In the debate, Lord Hunt stated that NHS England should have considered the view of patients and patient groups when deciding what treatments were going to be removed from the Fund. He added that the National Institute for Health and Care Excellence (NICE) was able to consult with patients at each stage of its appraisals process, and suggested that NHS England was being influenced by its own budgetary constraints. Earl Howe, Parliamentary Under-Secretary of State for Quality, responded that patients who are currently receiving medicines that were available through the CDF prior to the removal of drugs from the Fund will continue to receive them. He added that no treatment would be removed from the CDF if it was the only treatment available to patients.
Earl Howe also spoke about the working party that is considering how to strengthen the CDF decision-making process, that brings together NHS England, patient groups, charities and the Association of the British Pharmaceutical Industry (ABPI). He defended the process by which NHS England removed drugs from the Fund, stating that clinical input was vital and that patient groups or third parties not involved in the application process would not have been in a position to make a judgement about whether due process had been followed. This followed comments from Baroness Brinton, President of the Liberal Democrats, who said that patient advocates should be able to appeal de-listing decisions and present evidence to NHS England.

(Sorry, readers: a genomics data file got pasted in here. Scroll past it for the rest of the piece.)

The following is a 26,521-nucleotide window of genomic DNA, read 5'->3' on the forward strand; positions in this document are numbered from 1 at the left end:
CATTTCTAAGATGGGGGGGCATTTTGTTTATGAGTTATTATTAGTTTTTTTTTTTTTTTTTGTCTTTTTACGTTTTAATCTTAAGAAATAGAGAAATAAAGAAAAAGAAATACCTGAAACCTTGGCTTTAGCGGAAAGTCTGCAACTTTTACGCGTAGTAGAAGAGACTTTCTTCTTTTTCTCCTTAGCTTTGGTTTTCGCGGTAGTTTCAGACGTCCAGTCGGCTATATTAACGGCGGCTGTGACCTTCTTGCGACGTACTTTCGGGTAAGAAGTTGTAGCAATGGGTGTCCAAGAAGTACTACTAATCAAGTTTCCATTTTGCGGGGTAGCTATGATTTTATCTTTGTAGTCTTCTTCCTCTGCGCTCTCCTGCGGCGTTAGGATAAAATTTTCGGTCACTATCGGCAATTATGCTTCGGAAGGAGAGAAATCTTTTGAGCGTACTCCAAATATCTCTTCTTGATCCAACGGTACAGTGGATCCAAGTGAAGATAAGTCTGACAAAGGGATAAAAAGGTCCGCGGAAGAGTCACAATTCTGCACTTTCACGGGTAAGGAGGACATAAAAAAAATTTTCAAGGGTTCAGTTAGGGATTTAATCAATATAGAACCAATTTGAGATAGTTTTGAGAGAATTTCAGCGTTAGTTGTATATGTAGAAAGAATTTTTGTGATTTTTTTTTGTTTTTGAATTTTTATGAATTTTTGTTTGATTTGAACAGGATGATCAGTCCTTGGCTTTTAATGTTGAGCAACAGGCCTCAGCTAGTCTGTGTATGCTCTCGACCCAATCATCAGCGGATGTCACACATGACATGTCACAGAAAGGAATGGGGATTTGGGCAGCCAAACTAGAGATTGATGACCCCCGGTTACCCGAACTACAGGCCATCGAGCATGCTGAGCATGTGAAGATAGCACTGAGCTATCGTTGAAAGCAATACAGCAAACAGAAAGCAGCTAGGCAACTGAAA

On health, the Chancellor announced:
- A new Health North initiative, which will see major teaching hospitals and universities work together to enable better care and promote innovation. In the Budget report it is stated that the government is exploring taking the “next steps on” from the Better Care Fund to continue to join up services for people with health and social care needs